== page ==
Weatherize your home for a warm and cozy winter

  • Ken Urban, left, service manager for Air. Water. Energy. in Carol Stream, explains to Kristi Grimm how a furnace filter works.

      Ken Urban, left, service manager for Air. Water. Energy. in Carol Stream, explains to Kristi Grimm how a furnace filter works. Scott Sanders | Staff Photographer

  • Ed Miehlke, of HomeTeam Inspection Service in Lake Zurich, says an important first chore to winterizing your home is dividing tasks into two lists: do-it-yourself and hire-it-done.

    Ed Miehlke, of HomeTeam Inspection Service in Lake Zurich, says an important first chore to winterizing your home is dividing tasks into two lists: do-it-yourself and hire-it-done. Courtesy of Ed Miehlke

 
 
Updated 10/25/2011 8:53 AM

Ray Grimm takes saving energy in the winter seriously. He sets his programmable thermostat to lower the temperature in his home until 5 p.m. when it's time for him to think about coming home from work. Wonder if his kids noticed the house was a little cool after school?

Grimm is president of Carol Stream company he calls Air. Water. Energy., which deals in heating, air conditioning, plumbing and electricity.

                                                                                                                                                                                                                       
 

To get tips for keeping your home comfortable while saving you money during the coming winter, we chatted with Grimm and with Ed Miehlke, owner of HomeTeam Inspection Service based in Lake Zurich.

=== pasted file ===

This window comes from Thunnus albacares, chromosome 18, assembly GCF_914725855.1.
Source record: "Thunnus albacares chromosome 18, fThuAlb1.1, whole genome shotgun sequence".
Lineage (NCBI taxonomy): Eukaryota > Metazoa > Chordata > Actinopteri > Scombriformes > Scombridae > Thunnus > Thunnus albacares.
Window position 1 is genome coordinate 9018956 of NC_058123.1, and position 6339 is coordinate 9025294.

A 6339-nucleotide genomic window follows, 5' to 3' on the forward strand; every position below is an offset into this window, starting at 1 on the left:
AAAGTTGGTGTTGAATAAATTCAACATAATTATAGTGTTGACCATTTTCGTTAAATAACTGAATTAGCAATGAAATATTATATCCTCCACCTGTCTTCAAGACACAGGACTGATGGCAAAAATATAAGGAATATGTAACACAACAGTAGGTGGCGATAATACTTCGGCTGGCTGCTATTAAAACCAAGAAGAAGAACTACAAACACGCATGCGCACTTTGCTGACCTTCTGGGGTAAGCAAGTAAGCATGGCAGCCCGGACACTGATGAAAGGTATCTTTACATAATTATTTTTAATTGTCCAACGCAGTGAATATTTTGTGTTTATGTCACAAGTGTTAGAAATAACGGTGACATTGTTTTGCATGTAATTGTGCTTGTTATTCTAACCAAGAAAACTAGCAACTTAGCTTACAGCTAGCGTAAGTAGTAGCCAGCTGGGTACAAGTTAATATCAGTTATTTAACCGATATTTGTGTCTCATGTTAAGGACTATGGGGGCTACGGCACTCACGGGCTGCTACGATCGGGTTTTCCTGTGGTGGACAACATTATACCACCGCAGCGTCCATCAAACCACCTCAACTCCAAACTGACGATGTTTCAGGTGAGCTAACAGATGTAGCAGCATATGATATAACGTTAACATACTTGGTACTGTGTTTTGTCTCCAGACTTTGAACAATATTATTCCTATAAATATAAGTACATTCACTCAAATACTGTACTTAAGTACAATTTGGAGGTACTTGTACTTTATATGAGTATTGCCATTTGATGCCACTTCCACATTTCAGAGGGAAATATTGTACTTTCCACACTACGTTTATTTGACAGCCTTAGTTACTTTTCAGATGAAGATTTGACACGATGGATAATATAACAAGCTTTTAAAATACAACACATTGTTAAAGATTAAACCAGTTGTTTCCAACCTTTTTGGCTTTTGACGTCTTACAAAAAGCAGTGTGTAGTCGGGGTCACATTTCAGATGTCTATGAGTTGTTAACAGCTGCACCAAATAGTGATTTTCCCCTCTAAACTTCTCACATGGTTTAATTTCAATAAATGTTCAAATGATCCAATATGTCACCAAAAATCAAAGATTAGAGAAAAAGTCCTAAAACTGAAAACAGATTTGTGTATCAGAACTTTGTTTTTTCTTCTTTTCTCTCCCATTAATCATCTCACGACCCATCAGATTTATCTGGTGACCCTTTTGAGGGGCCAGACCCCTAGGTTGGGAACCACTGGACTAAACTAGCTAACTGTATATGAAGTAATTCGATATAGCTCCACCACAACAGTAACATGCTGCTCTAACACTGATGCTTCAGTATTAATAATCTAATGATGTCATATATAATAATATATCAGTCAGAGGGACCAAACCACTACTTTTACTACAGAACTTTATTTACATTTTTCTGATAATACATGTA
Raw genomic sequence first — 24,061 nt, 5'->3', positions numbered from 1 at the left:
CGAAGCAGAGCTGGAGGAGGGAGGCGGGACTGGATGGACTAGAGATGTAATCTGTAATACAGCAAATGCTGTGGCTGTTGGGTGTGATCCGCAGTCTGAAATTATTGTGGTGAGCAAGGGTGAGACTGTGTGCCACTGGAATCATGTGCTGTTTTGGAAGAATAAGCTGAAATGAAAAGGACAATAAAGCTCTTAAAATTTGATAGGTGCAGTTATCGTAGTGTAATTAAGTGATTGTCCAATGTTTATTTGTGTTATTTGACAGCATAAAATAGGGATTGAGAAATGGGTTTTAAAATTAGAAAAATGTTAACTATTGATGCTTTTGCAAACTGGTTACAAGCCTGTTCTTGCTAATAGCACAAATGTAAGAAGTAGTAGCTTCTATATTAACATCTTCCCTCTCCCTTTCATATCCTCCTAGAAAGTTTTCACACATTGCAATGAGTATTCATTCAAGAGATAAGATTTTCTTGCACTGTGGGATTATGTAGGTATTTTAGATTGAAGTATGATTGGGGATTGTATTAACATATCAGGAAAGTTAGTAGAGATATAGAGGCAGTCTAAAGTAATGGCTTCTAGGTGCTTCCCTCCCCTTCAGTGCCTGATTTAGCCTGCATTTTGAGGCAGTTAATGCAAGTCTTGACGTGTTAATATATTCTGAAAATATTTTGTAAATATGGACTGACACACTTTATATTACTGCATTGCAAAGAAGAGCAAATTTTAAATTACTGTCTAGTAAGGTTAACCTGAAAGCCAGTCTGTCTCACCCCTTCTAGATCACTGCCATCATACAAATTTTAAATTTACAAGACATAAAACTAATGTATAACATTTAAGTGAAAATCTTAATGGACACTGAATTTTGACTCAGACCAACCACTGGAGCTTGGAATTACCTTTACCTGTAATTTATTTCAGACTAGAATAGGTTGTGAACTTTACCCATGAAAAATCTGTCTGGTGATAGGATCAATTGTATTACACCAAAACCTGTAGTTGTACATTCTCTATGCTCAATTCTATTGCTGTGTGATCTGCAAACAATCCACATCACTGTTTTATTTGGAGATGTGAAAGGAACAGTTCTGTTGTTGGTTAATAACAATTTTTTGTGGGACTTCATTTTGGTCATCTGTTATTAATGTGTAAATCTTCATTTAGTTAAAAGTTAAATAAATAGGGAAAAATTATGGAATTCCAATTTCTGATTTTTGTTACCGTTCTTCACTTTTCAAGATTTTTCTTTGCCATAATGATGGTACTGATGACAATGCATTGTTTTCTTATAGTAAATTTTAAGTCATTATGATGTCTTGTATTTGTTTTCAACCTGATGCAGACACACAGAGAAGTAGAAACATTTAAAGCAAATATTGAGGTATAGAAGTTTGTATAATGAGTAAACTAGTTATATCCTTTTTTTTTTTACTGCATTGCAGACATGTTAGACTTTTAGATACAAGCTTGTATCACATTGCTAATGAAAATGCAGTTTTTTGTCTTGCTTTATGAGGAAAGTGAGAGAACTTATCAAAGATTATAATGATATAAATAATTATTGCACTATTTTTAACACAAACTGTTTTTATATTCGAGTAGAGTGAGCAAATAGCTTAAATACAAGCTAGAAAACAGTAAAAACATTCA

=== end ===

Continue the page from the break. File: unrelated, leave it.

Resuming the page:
AccuWeather.com predicts another brutal winter for the Chicago suburbs, but we're betting most winters require some preparations around your house. You bundle up with your coat and gloves, and your house needs to get ready, too.

• An important first chore, said Miehlke, is dividing tasks into two lists: do-it-yourself and hire-it-done. You can probably rake the lawn, but unless your house is very short, hire someone to clean the gutters. You need an expert to check out the furnace and make sure it is in good shape for winter, but once he or she shows you how, you can do the monthly chore of changing the filter yourself.

• Gutters are a problem because you want to clean them before freezing and after the leaves have fallen. A friend recommends foam such as Rapidflow from Owens Corning to keep the gutters clear of leaves and other debris. Clear gutters are important to help you avoid those get infamous ice dams.

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• Miehlke added more insulation to his attic recently, but admits he's lived in the house 20 years before getting it done, even though he says it's an easy chore. Seventy-five percent or more of the homes he inspects do not have enough insulation, which is another step toward preventing ice dams. If the attic gets too warm, the snow on the roof melts, then freezes again in the gutter. This backs up the melting snow that follows, and the moisture can get under the shingles, leak into your house and cause damage.

• Be sure to keep insulation away from the vents. Most attics have soffit and ridge or roof vents, and the air has to flow in through the soffits and out through the other vents.

• With a lighted candle or stick of incense, check around windows and electric outlets to see if you have drafts. If so, you need caulk or weatherstripping. Weatherstripping is something Miehlke hires a pro to do. He often sees weatherstripping that looks sloppy around windows when inspecting houses.